It is regularly asserted that the modern explanation for the enforcement of secret trusts – both fully secret and semi-secret – is that they operate ‘dehors’ (outside) the will. The proposition is put forward in academic texts; and in practitioner works. (Although there is scepticism or rejection in other academic texts; and practitioner works.) The assertion is repeated even though the inadequacy of the ‘dehors the will’ approach has been well demonstrated. Since criticism of the approach has obviously so far not convinced, this article will briefly attempt to restate and clarify the critique. However, the main focus here will be different: to challenge the foundation of the dehors the will idea. It is usually attributed to the judgment of Viscount Sumner in the leading secret trusts case, Blackwell v Blackwell. The argument here is that his judgment has been misunderstood. It offers no real support for the dehors the will theory – and, equally, nor do later cases. He did not say, or imply, that secret trusts operate dehors the will. The novel contribution his judgment made was, instead, rather different: to suggest that secret trusts operate dehors the Wills Act; or, more precisely, dehors the formality rules in the Wills Act 1837. That is, Parliament’s intention was that the formality rules prescribed in the Wills Act should not apply to secret trusts: the trusts are an implied exception to those rules, when the Act is correctly interpreted. The implications of accepting this novel – and overlooked – explanation of secret trusts will be explored.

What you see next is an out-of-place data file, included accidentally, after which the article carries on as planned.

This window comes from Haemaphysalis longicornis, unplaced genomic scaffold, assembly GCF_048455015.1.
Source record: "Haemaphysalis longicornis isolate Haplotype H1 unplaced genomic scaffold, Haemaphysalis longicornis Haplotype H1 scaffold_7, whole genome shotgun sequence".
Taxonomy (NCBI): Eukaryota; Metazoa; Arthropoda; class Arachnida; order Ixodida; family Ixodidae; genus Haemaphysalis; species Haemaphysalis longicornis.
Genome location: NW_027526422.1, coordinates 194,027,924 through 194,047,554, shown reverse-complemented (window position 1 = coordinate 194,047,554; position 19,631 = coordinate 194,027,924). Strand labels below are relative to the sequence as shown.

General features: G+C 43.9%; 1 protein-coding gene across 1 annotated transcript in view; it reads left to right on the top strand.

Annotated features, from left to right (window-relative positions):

David Wilde, ‘Secret trusts: dehors the Wills Act (not the will)’  Conveyancer and Property Lawyer (2) 163-176.